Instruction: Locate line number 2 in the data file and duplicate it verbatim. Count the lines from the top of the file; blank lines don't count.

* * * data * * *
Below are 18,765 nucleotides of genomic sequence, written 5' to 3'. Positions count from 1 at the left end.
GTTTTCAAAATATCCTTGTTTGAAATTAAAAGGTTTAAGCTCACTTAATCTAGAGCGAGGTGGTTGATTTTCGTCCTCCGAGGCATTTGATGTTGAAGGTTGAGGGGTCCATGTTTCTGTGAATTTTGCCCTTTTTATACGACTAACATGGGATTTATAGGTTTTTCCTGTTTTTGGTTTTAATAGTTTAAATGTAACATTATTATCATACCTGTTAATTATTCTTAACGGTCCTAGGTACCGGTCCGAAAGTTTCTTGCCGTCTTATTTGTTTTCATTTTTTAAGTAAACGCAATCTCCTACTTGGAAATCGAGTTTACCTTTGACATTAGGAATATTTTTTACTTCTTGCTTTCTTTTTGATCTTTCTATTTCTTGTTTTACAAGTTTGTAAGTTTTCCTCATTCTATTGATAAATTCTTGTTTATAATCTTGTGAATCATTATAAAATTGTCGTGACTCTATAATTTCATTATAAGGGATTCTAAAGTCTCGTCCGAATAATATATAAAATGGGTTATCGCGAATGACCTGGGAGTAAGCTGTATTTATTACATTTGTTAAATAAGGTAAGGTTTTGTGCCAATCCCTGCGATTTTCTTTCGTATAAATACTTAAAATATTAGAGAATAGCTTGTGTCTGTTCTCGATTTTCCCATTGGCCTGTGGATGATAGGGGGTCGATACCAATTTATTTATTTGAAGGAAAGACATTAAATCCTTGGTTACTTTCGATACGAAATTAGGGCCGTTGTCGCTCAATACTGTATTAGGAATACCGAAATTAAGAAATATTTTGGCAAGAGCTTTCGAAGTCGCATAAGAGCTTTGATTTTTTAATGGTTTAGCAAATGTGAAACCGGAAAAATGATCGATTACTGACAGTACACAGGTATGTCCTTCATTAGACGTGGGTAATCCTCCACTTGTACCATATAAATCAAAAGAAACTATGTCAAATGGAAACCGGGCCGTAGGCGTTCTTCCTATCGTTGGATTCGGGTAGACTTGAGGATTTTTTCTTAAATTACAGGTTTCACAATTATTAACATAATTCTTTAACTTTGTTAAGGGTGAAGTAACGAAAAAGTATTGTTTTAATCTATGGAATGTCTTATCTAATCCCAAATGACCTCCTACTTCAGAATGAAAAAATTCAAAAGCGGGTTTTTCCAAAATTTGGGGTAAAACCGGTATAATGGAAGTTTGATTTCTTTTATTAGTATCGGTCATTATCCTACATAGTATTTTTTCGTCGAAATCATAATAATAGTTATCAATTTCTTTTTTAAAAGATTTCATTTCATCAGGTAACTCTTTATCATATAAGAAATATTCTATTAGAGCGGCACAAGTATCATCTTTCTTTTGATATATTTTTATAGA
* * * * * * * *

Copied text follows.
GTTTTCAAAATATCCTTGTTTGAAATTAAAAGGTTTAAGCTCACTTAATCTAGAGCGAGGTGGTTGATTTTCGTCCTCCGAGGCATTTGATGTTGAAGGTTGAGGGGTCCATGTTTCTGTGAATTTTGCCCTTTTTATACGACTAACATGGGATTTATAGGTTTTTCCTGTTTTTGGTTTTAATAGTTTAAATGTAACATTATTATCATACCTGTTAATTATTCTTAACGGTCCTAGGTACCGGTCCGAAAGTTTCTTGCCGTCTTATTTGTTTTCATTTTTTAAGTAAACGCAATCTCCTACTTGGAAATCGAGTTTACCTTTGACATTAGGAATATTTTTTACTTCTTGCTTTCTTTTTGATCTTTCTATTTCTTGTTTTACAAGTTTGTAAGTTTTCCTCATTCTATTGATAAATTCTTGTTTATAATCTTGTGAATCATTATAAAATTGTCGTGACTCTATAATTTCATTATAAGGGATTCTAAAGTCTCGTCCGAATAATATATAAAATGGGTTATCGCGAATGACCTGGGAGTAAGCTGTATTTATTACATTTGTTAAATAAGGTAAGGTTTTGTGCCAATCCCTGCGATTTTCTTTCGTATAAATACTTAAAATATTAGAGAATAGCTTGTGTCTGTTCTCGATTTTCCCATTGGCCTGTGGATGATAGGGGGTCGATACCAATTTATTTATTTGAAGGAAAGACATTAAATCCTTGGTTACTTTCGATACGAAATTAGGGCCGTTGTCGCTCAATACTGTATTAGGAATACCGAAATTAAGAAATATTTTGGCAAGAGCTTTCGAAGTCGCATAAGAGCTTTGATTTTTTAATGGTTTAGCAAATGTGAAACCGGAAAAATGATCGATTACTGACAGTACACAGGTATGTCCTTCATTAGACGTGGGTAATCCTCCACTTGTACCATATAAATCAAAAGAAACTATGTCAAATGGAAACCGGGCCGTAGGCGTTCTTCCTATCGTTGGATTCGGGTAGACTTGAGGATTTTTTCTTAAATTACAGGTTTCACAATTATTAACATAATTCTTTAACTTTGTTAAGGGTGAAGTAACGAAAAAGTATTGTTTTAATCTATGGAATGTCTTATCTAATCCCAAATGACCTCCTACTTCAGAATGAAAAAATTCAAAAGCGGGTTTTTCCAAAATTTGGGGTAAAACCGGTATAATGGAAGTTTGATTTCTTTTATTAGTATCGGTCATTATCCTACATAGTATTTTTTCGTCGAAATCATAATAATAGTTATCAATTTCTTTTTTAAAAGATTTCATTTCATCAGGTAACTCTTTATCATATAAGAAATATTCTATTAGAGCGGCACAAGTATCATCTTTCTTTTGATATATTTTTATAGA